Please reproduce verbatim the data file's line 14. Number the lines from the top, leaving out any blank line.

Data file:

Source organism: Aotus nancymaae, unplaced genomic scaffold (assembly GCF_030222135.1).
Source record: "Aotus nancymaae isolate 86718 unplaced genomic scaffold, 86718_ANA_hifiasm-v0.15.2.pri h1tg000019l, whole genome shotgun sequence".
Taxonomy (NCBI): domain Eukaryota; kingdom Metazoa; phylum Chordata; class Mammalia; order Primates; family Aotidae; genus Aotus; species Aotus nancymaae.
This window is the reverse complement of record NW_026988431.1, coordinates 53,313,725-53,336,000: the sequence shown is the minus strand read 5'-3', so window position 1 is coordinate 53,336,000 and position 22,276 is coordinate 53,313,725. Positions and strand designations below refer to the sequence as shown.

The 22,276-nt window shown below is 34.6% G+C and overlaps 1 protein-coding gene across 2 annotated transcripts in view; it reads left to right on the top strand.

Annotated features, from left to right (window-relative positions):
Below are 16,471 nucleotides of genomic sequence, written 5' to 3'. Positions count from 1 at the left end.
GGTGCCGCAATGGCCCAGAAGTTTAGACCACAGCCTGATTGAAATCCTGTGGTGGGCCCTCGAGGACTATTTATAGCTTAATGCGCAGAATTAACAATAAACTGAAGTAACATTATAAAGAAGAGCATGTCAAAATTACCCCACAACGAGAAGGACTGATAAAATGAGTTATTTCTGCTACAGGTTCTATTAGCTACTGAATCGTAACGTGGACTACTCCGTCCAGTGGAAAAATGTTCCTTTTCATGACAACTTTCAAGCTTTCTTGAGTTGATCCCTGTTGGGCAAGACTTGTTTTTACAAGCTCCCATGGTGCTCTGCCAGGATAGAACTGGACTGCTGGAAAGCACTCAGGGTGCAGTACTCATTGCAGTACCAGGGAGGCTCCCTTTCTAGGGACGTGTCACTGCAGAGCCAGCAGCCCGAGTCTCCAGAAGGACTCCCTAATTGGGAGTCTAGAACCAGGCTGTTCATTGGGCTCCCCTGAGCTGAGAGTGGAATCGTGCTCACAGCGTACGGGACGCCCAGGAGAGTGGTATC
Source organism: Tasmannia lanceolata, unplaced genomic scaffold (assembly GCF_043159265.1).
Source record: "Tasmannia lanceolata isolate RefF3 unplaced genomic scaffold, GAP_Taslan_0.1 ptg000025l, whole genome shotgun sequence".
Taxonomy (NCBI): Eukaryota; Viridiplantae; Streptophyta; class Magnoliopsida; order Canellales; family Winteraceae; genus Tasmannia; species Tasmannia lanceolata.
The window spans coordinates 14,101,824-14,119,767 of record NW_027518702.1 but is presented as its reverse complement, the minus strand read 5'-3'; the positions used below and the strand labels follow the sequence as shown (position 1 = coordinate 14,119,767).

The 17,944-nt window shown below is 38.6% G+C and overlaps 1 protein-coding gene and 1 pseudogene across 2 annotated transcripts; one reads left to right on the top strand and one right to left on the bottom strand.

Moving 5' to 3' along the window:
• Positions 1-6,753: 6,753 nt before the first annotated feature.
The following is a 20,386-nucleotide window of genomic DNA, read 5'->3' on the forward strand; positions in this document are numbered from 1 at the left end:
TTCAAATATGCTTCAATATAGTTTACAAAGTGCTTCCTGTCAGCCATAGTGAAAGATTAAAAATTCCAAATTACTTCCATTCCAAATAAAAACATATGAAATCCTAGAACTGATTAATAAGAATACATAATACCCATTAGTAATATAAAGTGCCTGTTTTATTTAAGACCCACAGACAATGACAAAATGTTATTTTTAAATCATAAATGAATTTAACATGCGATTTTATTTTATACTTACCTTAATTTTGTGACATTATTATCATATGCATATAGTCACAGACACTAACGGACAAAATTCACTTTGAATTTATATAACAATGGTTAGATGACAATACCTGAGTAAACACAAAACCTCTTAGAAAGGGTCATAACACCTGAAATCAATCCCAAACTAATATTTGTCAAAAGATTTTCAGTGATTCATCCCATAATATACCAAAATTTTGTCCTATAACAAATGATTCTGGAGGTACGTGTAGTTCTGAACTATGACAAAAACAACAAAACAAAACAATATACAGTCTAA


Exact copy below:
Moving 5' to 3' along the window: